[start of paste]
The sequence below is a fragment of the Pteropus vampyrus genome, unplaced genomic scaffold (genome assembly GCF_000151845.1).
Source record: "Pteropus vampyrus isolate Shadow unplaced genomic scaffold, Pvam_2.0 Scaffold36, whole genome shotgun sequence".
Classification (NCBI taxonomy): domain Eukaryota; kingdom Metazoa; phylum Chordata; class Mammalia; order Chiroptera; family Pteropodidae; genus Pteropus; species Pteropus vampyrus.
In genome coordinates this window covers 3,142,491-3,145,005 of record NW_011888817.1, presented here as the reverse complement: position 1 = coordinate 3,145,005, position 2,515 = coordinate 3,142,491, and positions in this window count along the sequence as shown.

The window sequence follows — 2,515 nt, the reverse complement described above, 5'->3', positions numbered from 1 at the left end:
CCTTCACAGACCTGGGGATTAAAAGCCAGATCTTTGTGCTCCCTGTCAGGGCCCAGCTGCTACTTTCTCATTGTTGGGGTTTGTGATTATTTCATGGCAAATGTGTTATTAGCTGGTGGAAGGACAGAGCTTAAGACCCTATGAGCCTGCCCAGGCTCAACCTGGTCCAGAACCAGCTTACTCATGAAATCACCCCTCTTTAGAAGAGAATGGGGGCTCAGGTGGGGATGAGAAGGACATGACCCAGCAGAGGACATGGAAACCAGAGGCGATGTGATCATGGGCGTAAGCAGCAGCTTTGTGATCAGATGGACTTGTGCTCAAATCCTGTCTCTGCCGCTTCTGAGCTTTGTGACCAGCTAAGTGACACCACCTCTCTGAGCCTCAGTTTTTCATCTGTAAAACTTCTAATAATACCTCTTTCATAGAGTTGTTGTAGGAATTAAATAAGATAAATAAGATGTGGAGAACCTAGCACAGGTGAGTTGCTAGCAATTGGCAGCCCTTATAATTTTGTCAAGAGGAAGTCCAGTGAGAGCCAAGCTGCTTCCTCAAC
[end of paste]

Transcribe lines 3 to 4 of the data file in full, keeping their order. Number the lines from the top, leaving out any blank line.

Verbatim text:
Classification (NCBI taxonomy): domain Eukaryota; kingdom Metazoa; phylum Chordata; class Mammalia; order Chiroptera; family Pteropodidae; genus Pteropus; species Pteropus vampyrus.
In genome coordinates this window covers 3,142,491-3,145,005 of record NW_011888817.1, presented here as the reverse complement: position 1 = coordinate 3,145,005, position 2,515 = coordinate 3,142,491, and positions in this window count along the sequence as shown.